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Obese children have up to double the risk of having asthma
14 October 2011
European Academy of Allergology and Clinical Immunology (EAACI)
Asthma is considered one of the main causes of school absenteeism and its prevalence has risen in the last decades. Overweight children have been shown to have double the frequency of asthma than that of non-obese children.
Poor diet and insufficient exercise are associated with a series of cardiovascular risks and other chronic diseases, but some studies point out that asthma could be added to that list since the association between asthma and obesity comes from some common factors, as it is being discussed during the 2nd EAACI Pediatric Allergy and Asthma Meeting (PAAM 2011) that is taking place in Barcelona at the International Convention Centre (CCIB), from 13 to 15 October.
“Does asthma lead to obesity, or are they related to other common factors? A recent explanation that is being investigated is the over production of cytokines (substances with inflammatory effect) due to a variety of stimuli that may lead to the development of asthma”, explains Dr Angel Mazon, PAAM 2011 Co-Chair and EAACI Pediatric Section Board Member. “Thanks to these findings, physicians calculate that the frequency of asthma in obese children can be up-to-double that of non-obese kids”.
According to the experts, nutritional status demonstrates a positive influence in the fight against asthma. “Indeed, many studies show a protective effect of the Mediterranean diet against asthma. The Mediterranean diet, rich in fruits, vegetables, fish and fresh foods, as opposed to fast food, has shown protection in the case of cardiovascular disease and cancer, but it must be thoroughly assessed for asthma”, states Antonella Muraro, PAAM 2011 Co-Chair and EAACI Treasurer.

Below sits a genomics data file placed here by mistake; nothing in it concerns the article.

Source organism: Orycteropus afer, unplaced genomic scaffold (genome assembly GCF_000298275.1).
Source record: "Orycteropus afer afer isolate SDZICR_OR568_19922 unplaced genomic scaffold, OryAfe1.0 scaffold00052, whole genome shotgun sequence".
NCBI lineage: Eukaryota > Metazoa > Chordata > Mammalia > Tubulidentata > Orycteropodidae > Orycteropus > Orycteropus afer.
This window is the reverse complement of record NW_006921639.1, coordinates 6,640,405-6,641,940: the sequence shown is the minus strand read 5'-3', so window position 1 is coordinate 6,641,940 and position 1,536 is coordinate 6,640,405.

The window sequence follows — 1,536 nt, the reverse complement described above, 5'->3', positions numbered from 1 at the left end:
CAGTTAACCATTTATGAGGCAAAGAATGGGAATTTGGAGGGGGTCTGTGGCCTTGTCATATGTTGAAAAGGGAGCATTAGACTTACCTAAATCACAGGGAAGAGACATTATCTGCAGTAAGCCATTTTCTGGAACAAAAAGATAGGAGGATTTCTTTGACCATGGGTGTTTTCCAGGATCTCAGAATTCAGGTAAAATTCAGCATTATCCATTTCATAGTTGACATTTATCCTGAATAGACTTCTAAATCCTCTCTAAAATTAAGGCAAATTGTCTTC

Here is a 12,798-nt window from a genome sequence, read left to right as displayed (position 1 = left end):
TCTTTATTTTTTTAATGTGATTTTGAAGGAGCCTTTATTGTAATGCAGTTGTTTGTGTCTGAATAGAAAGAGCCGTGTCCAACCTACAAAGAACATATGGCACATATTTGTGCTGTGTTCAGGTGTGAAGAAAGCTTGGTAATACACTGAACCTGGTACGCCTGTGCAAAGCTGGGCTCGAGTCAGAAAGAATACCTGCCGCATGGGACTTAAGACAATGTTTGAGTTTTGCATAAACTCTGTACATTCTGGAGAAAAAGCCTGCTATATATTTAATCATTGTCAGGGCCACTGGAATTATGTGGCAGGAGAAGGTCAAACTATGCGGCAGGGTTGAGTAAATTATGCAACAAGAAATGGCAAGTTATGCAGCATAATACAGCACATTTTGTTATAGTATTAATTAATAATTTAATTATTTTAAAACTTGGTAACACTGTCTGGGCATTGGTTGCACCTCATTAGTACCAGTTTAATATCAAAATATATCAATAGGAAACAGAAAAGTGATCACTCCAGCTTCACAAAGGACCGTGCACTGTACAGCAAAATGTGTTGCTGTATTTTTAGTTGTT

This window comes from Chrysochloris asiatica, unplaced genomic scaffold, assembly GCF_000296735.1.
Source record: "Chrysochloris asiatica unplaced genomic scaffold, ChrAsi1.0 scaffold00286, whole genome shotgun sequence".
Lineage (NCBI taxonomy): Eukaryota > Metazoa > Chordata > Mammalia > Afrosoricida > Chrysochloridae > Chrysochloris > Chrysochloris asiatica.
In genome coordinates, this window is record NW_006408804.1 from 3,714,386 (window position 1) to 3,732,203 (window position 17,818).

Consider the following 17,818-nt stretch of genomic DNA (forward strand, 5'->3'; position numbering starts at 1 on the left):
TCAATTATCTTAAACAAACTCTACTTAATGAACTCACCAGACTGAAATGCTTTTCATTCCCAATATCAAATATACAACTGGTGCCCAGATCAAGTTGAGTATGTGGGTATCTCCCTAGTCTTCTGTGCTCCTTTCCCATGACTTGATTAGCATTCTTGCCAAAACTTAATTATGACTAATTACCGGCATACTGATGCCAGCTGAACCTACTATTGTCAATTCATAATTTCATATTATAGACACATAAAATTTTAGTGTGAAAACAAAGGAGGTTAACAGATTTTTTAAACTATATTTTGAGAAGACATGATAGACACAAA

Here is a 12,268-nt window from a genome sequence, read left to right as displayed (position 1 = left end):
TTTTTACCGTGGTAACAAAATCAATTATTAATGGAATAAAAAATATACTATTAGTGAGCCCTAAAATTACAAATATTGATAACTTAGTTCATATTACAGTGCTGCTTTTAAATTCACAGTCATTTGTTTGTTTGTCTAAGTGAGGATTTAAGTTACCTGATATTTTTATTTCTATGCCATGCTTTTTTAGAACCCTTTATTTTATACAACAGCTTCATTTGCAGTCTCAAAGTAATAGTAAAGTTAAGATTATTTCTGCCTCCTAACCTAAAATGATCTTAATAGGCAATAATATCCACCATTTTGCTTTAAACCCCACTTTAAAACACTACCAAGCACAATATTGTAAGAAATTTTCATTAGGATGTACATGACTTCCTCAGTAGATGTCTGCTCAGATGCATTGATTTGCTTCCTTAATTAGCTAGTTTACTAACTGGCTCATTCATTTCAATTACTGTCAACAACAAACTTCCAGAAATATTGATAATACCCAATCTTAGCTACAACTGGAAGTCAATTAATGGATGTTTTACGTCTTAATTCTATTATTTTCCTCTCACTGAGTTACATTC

Asthma and allergy often go hand-in-hand and the latter has a dual role in asthma development. One of the most obvious roles is as a trigger of asthmatic attacks, such as when a child is exposed to large amounts of allergen, e.g. when playing with a cat, places full of dust or in fields of grass. The second role, not so obvious but probably more important, is the induction of chronic inflammation of the airways in children exposed to lesser amounts of allergen. For instance, a normal amount of dust at home will not develop acute evident symptoms, but will be able to cause chronic inflammation, making the patient more susceptible to the effects of all kind of triggers.
Contrary to the vast opinion, sports are recommended for children with asthma and they should be encouraged to practice. “Sports have very beneficial effects on the cardiopulmonary system, and an enhanced respiratory capacity will be of much help in the case of asthmatic attacks. Indeed, the lack of exercise leads to lesser respiratory capacity and this to less exercise, creating a vicious cycle”.
Thanks to the detection of the influence of these triggers, clinical efforts are focused now on personalised therapies, as response to treatment is variable across patients. “The available treatments for asthma show a slow progress, as every new therapy must be thoroughly assessed before wider availability. All of them have advantages and limitations regarding efficacy and potential adverse effects”.